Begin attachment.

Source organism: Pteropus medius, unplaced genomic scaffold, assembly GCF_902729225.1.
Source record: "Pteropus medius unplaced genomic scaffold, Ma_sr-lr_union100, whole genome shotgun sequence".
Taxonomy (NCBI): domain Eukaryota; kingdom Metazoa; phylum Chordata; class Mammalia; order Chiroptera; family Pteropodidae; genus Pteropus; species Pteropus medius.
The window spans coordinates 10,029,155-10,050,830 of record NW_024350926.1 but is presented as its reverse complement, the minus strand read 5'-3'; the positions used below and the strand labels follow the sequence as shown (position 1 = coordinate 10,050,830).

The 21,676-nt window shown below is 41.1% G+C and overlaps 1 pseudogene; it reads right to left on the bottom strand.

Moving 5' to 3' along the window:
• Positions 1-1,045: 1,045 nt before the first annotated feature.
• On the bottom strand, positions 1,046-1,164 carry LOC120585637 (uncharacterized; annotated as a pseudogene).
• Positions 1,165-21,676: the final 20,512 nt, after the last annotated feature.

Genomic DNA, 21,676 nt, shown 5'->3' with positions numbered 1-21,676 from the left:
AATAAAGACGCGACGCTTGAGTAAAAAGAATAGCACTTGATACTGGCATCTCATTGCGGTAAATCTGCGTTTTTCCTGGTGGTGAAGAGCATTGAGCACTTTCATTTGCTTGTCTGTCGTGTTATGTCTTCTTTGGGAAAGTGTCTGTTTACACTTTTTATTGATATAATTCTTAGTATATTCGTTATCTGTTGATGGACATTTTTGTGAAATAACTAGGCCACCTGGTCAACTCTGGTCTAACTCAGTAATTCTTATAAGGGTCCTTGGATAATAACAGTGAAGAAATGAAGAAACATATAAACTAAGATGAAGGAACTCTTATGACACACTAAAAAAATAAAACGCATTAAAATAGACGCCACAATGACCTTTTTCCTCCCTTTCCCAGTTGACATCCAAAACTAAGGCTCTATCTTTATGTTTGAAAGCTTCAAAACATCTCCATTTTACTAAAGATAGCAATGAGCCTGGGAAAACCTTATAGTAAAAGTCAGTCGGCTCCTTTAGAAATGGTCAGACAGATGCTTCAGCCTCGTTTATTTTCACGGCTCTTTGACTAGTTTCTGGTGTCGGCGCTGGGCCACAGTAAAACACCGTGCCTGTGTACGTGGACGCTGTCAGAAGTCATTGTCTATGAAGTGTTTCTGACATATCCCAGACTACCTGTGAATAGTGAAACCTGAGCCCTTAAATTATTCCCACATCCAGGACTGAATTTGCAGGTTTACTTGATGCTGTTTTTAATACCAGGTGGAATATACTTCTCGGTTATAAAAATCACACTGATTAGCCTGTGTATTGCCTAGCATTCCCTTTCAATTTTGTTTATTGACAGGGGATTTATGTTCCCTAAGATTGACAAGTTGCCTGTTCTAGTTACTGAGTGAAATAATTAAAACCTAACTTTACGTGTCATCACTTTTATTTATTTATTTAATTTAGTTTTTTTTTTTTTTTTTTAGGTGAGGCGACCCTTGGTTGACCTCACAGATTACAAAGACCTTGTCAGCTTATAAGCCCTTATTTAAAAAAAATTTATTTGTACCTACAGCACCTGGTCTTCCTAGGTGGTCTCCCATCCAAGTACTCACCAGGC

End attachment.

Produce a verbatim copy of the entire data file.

Source organism: Pteropus medius, unplaced genomic scaffold, assembly GCF_902729225.1.
Source record: "Pteropus medius unplaced genomic scaffold, Ma_sr-lr_union100, whole genome shotgun sequence".
Taxonomy (NCBI): domain Eukaryota; kingdom Metazoa; phylum Chordata; class Mammalia; order Chiroptera; family Pteropodidae; genus Pteropus; species Pteropus medius.
The window spans coordinates 10,029,155-10,050,830 of record NW_024350926.1 but is presented as its reverse complement, the minus strand read 5'-3'; the positions used below and the strand labels follow the sequence as shown (position 1 = coordinate 10,050,830).

The 21,676-nt window shown below is 41.1% G+C and overlaps 1 pseudogene; it reads right to left on the bottom strand.

Moving 5' to 3' along the window:
• Positions 1-1,045: 1,045 nt before the first annotated feature.
• On the bottom strand, positions 1,046-1,164 carry LOC120585637 (uncharacterized; annotated as a pseudogene).
• Positions 1,165-21,676: the final 20,512 nt, after the last annotated feature.

Genomic DNA, 21,676 nt, shown 5'->3' with positions numbered 1-21,676 from the left:
AATAAAGACGCGACGCTTGAGTAAAAAGAATAGCACTTGATACTGGCATCTCATTGCGGTAAATCTGCGTTTTTCCTGGTGGTGAAGAGCATTGAGCACTTTCATTTGCTTGTCTGTCGTGTTATGTCTTCTTTGGGAAAGTGTCTGTTTACACTTTTTATTGATATAATTCTTAGTATATTCGTTATCTGTTGATGGACATTTTTGTGAAATAACTAGGCCACCTGGTCAACTCTGGTCTAACTCAGTAATTCTTATAAGGGTCCTTGGATAATAACAGTGAAGAAATGAAGAAACATATAAACTAAGATGAAGGAACTCTTATGACACACTAAAAAAATAAAACGCATTAAAATAGACGCCACAATGACCTTTTTCCTCCCTTTCCCAGTTGACATCCAAAACTAAGGCTCTATCTTTATGTTTGAAAGCTTCAAAACATCTCCATTTTACTAAAGATAGCAATGAGCCTGGGAAAACCTTATAGTAAAAGTCAGTCGGCTCCTTTAGAAATGGTCAGACAGATGCTTCAGCCTCGTTTATTTTCACGGCTCTTTGACTAGTTTCTGGTGTCGGCGCTGGGCCACAGTAAAACACCGTGCCTGTGTACGTGGACGCTGTCAGAAGTCATTGTCTATGAAGTGTTTCTGACATATCCCAGACTACCTGTGAATAGTGAAACCTGAGCCCTTAAATTATTCCCACATCCAGGACTGAATTTGCAGGTTTACTTGATGCTGTTTTTAATACCAGGTGGAATATACTTCTCGGTTATAAAAATCACACTGATTAGCCTGTGTATTGCCTAGCATTCCCTTTCAATTTTGTTTATTGACAGGGGATTTATGTTCCCTAAGATTGACAAGTTGCCTGTTCTAGTTACTGAGTGAAATAATTAAAACCTAACTTTACGTGTCATCACTTTTATTTATTTATTTAATTTAGTTTTTTTTTTTTTTTTTTAGGTGAGGCGACCCTTGGTTGACCTCACAGATTACAAAGACCTTGTCAGCTTATAAGCCCTTATTTAAAAAAAATTTATTTGTACCTACAGCACCTGGTCTTCCTAGGTGGTCTCCCATCCAAGTACTCACCAGGC